Phytates and oxylates: however there are some plant foods that can reduce calcium utilization. High fibre plant foods such as bran can reduce calcium absorption. If you ate a bowl of 100% wheat bran, you would only be able to absorb half the amount of calcium from other foods eaten at that meal. However, it is rare for someone to eat just bran. Likewise oxylates in some foods such as spinach and beans can reduce calcium absorption. Soaking beans, then cooking in fresh water reduces the naturally occurring oxylate content.
Caffeine and smoking (which may include passive smoking) also disrupt the healthy bone story but we would hope kids are exposed to neither of these. Never give your children or teens cola or energy drinks, as the combination of phosphorous and caffeine is a surefire recipe for osteoporosis.
Confused about what to eat? You can work with Gill from anywhere in the world via Skype, to create a wellbeing plan that’s right for you.
While calcium is considered an important building block for healthy bones, the literature repeatedly demonstrates that calcium alone does not build stronger bones in children. Nor does having your RDI of calcium in the form of dairy prevent bone fractures in adults.
Dairy foods are repeatedly promoted as the “best” sources of calcium. Other than supplements, it is true that gram for gram (perhaps with the exception of unhulled sesame seeds and kelp) dairy products contain more calcium than any other food. However, whether these are the best foods to grow healthy bones is debatable considering the issues of phosphorous, magnesium and protein, as discussed above.
Another factor to consider is dairy intolerances and allergies, either to lactose (which is even higher in low fat dairy foods) or the dairy protein. Some indications that your baby or child is negatively reacting to dairy products may include: skin rashes, digestive upsets (like wind, colic, diarhhoea or constipation), mood changes and atopic allergies (such as asthma, eczema or hayfever). Naturopathically we tend to find children who have recurrent ear, nose and throat issues potentially have a higher rate of dairy intolerance.
If your child does have an inflammatory bowel condition, whether caused by a food allergy or common conditions such as Crohns disease, very little of their food sources of calcium may be utilized when loose bowels are involved.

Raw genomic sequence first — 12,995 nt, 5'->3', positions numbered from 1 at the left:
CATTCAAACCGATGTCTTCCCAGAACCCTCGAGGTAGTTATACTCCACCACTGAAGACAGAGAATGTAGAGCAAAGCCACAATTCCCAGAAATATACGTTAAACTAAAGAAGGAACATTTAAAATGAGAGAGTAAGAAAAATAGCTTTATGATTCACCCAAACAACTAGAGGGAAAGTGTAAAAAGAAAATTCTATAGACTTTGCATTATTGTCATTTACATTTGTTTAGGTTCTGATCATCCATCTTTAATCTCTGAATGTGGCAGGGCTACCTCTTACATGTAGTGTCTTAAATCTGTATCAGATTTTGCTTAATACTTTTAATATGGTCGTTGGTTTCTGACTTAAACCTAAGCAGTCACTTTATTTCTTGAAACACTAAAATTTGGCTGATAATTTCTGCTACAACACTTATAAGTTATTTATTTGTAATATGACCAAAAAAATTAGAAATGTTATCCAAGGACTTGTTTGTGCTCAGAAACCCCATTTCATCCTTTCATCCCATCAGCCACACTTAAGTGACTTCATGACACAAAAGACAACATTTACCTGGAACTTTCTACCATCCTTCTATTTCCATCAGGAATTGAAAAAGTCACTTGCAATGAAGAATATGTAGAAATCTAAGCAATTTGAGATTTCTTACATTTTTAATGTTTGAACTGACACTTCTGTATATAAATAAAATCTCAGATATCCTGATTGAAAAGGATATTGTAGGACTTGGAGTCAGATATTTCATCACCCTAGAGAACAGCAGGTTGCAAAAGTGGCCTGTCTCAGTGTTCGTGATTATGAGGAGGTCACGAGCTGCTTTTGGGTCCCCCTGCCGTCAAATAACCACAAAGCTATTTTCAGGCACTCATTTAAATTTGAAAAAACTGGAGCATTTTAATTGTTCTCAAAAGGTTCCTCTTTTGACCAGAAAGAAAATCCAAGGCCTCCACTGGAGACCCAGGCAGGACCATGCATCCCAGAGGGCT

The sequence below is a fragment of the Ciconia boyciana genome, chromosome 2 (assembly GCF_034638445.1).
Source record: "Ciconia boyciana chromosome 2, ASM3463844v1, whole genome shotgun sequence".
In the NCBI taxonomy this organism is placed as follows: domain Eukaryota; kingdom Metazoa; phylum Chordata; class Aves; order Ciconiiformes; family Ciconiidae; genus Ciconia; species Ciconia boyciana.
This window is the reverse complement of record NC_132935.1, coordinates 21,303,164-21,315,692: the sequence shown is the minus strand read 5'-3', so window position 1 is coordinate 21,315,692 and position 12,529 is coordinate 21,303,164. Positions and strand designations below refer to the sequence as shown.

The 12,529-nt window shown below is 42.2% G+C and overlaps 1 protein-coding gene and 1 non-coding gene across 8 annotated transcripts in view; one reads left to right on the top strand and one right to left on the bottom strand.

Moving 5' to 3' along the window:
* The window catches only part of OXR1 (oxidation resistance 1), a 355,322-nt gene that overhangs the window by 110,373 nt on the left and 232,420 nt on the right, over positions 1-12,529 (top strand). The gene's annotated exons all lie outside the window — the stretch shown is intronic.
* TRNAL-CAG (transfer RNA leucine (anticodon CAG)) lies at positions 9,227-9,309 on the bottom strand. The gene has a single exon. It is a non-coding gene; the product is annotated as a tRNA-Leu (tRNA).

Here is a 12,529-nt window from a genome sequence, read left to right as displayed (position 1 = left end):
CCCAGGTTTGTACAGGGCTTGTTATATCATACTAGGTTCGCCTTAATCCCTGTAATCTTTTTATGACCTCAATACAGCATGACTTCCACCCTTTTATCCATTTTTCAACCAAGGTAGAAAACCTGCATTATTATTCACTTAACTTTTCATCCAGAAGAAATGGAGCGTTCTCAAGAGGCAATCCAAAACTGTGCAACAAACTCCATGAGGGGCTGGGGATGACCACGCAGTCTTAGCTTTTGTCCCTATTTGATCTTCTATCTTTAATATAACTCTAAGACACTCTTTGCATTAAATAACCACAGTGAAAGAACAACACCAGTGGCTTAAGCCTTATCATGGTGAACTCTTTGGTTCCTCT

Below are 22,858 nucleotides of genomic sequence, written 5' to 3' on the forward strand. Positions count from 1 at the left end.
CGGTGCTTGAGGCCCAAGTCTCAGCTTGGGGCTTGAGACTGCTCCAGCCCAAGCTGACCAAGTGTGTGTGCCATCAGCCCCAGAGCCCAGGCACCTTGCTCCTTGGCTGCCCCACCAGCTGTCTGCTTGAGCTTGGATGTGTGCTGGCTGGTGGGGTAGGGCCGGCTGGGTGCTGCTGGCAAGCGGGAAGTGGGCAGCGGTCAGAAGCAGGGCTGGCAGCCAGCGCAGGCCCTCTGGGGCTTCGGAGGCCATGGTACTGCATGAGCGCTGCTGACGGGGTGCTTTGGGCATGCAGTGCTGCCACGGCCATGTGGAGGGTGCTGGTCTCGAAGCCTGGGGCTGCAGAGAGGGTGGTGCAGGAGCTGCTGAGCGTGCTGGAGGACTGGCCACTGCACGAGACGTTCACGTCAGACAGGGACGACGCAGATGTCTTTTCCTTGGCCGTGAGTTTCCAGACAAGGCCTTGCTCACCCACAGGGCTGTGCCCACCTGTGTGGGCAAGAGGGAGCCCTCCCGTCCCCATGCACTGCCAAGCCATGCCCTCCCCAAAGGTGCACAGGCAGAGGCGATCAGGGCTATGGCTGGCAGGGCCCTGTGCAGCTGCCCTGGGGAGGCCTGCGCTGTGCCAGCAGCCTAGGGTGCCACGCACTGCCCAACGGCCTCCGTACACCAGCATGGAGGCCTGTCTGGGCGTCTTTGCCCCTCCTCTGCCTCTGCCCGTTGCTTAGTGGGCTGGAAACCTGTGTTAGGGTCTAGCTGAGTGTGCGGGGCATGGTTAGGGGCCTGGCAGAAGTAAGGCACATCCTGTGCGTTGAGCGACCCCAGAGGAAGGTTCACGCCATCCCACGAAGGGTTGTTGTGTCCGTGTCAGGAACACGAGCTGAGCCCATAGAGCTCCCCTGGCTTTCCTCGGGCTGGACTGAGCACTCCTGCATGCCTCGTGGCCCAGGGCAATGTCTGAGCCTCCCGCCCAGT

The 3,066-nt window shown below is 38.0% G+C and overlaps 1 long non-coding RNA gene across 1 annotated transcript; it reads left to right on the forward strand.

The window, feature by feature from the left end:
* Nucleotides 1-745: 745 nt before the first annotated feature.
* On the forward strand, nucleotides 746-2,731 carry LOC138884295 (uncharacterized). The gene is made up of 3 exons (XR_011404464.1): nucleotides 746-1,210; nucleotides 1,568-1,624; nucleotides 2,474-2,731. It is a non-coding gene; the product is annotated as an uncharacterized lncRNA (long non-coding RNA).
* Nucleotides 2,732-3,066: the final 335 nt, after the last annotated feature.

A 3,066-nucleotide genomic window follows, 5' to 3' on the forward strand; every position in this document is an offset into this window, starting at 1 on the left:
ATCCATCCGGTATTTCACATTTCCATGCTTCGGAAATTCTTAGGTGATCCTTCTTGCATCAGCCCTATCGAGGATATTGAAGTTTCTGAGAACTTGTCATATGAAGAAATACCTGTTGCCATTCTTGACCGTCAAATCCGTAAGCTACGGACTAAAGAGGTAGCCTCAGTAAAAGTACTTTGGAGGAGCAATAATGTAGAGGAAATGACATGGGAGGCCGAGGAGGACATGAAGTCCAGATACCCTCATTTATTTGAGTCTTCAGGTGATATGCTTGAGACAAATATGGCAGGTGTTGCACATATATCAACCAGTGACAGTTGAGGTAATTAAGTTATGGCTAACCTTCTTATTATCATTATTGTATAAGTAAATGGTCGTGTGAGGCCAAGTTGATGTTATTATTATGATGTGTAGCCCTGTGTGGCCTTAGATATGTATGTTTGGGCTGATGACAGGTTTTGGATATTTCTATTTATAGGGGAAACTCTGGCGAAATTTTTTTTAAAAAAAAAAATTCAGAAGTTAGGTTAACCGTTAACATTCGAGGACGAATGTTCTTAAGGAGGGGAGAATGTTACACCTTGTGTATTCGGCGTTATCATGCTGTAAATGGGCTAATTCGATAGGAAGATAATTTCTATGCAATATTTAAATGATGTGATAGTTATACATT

The official rate of dairy allergies in Australia is 1:50 children, however this only includes children who have had immunological testing (not every child with a food allergy is referred for testing) and doesn’t include dairy intolerance, meaning the actual occurrence of children not tolerating all or some dairy foods is much higher. Certain ethnicity’s, such as children with an Asian background, have a very high risk of dairy allergy and I would advise them to avoid dairy completely. Interesting to note is that approximately 1:4 children with a dairy allergy will also be allergic to soy foods.
How much calcium do we need?
According to the Victorian government the RDI’s for children and teens are as follows:
Babies – 0 to 6 months (breastfed) recommended dietary intake (RDI) 300mg
Babies – 0 to 6 months (formula-fed) RDI 500mg
Babies – 7 to 12 months RDI 550mg
Children – 1 to 3 years RDI 700mg
Children – 4 to 7 years RDI 800mg
Children – 8 to 11 years (girls) RDI 900mg, (boys) RDI 800mg
Children and teenagers – 12 to 15 years (girls) RDI 1000mg, (boys) RDI 1200mg
Teenagers – 16 to 18 years (girls) RDI 800mg, (boys) RDI 1000mg.
The UK Vegan Society has some good resources on non-animal sources of calcium.
Keep in mind these figures assume that there are adequate amounts of co-nutrients and no other factors interfering with the bio availability. Compulsory reading for anyone interested in the whole debate is this excellent article from the Harvard School of Public Health “Calcium and Milk: What’s Best For Your Bones”. Their conclusions are drawn from long term studies (minimum 12 years) of over 100,000 men and women, which makes them the most credible source currently available on the subject. While they question conventional assumptions as to the the amount of calcium required (they suspect it is actually lower than the official recommendations) on the issue of dairy for strong bones they conclude:
Currently, there’s no good evidence that consuming more than one serving of milk per day in addition to a reasonable diet (which typically provides about 300 milligrams of calcium per day from nondairy sources) will reduce fracture risk. Because of unresolved concerns about the risk of ovarian and prostate cancer, it may be prudent to avoid higher intakes of dairy products.*
What else can stop a child growing healthy bones?
As if the average Aussie diet, lack of UV and not doing adequate amounts of weight bearing exercise wasn’t enough to complicate the healthy bone picture, the use of steroids (such as cortisone used in asthma and eczema) and the increase rate of eating disorders from a young age also has a detrimental impact on the development of healthy bones.
So you can see, healthy bones is not all about having 3 cups of milk a day after all.
* Along with the concerns that the Harvard studies mentioned around dairy intake and an increase in ovarian and prostate cancers, other studies show a link between drinking milk and developing Type 1 diabetes and the issue of Low fat dairy foods and infertility